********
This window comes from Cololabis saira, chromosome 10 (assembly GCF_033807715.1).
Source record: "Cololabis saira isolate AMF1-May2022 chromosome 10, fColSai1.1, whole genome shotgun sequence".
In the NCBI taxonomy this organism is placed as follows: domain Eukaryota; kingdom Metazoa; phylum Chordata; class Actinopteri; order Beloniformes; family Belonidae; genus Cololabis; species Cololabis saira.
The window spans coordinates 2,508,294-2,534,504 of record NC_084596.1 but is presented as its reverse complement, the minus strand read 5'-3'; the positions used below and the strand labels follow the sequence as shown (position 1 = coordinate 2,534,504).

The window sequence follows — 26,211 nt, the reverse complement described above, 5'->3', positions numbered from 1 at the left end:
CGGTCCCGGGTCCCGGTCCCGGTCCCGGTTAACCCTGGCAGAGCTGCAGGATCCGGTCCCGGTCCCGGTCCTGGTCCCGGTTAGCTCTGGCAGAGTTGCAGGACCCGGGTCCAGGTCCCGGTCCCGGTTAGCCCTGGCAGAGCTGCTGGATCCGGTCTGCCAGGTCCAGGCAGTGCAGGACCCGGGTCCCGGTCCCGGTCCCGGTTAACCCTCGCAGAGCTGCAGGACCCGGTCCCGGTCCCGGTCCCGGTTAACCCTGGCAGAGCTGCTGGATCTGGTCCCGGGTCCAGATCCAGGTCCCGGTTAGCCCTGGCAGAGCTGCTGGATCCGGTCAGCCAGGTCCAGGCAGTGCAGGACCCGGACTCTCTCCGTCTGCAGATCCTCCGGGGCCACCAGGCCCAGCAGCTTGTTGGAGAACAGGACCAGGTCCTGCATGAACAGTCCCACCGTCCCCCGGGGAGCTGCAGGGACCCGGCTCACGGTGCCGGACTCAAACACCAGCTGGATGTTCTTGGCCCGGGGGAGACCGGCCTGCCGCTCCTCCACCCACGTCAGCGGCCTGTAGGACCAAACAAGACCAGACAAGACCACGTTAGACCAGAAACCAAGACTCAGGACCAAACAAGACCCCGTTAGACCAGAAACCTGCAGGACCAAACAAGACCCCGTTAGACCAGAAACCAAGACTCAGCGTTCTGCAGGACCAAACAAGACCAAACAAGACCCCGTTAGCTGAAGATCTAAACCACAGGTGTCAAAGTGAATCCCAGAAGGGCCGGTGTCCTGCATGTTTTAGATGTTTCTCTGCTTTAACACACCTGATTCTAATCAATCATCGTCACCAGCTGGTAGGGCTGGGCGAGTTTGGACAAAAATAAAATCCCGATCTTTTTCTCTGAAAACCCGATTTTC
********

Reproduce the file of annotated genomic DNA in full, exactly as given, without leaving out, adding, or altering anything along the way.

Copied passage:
This window comes from Cololabis saira, chromosome 10 (assembly GCF_033807715.1).
Source record: "Cololabis saira isolate AMF1-May2022 chromosome 10, fColSai1.1, whole genome shotgun sequence".
In the NCBI taxonomy this organism is placed as follows: domain Eukaryota; kingdom Metazoa; phylum Chordata; class Actinopteri; order Beloniformes; family Belonidae; genus Cololabis; species Cololabis saira.
The window spans coordinates 2,508,294-2,534,504 of record NC_084596.1 but is presented as its reverse complement, the minus strand read 5'-3'; the positions used below and the strand labels follow the sequence as shown (position 1 = coordinate 2,534,504).

The window sequence follows — 26,211 nt, the reverse complement described above, 5'->3', positions numbered from 1 at the left end:
CGGTCCCGGGTCCCGGTCCCGGTCCCGGTTAACCCTGGCAGAGCTGCAGGATCCGGTCCCGGTCCCGGTCCTGGTCCCGGTTAGCTCTGGCAGAGTTGCAGGACCCGGGTCCAGGTCCCGGTCCCGGTTAGCCCTGGCAGAGCTGCTGGATCCGGTCTGCCAGGTCCAGGCAGTGCAGGACCCGGGTCCCGGTCCCGGTCCCGGTTAACCCTCGCAGAGCTGCAGGACCCGGTCCCGGTCCCGGTCCCGGTTAACCCTGGCAGAGCTGCTGGATCTGGTCCCGGGTCCAGATCCAGGTCCCGGTTAGCCCTGGCAGAGCTGCTGGATCCGGTCAGCCAGGTCCAGGCAGTGCAGGACCCGGACTCTCTCCGTCTGCAGATCCTCCGGGGCCACCAGGCCCAGCAGCTTGTTGGAGAACAGGACCAGGTCCTGCATGAACAGTCCCACCGTCCCCCGGGGAGCTGCAGGGACCCGGCTCACGGTGCCGGACTCAAACACCAGCTGGATGTTCTTGGCCCGGGGGAGACCGGCCTGCCGCTCCTCCACCCACGTCAGCGGCCTGTAGGACCAAACAAGACCAGACAAGACCACGTTAGACCAGAAACCAAGACTCAGGACCAAACAAGACCCCGTTAGACCAGAAACCTGCAGGACCAAACAAGACCCCGTTAGACCAGAAACCAAGACTCAGCGTTCTGCAGGACCAAACAAGACCAAACAAGACCCCGTTAGCTGAAGATCTAAACCACAGGTGTCAAAGTGAATCCCAGAAGGGCCGGTGTCCTGCATGTTTTAGATGTTTCTCTGCTTTAACACACCTGATTCTAATCAATCATCGTCACCAGCTGGTAGGGCTGGGCGAGTTTGGACAAAAATAAAATCCCGATCTTTTTCTCTGAAAACCCGATTTTC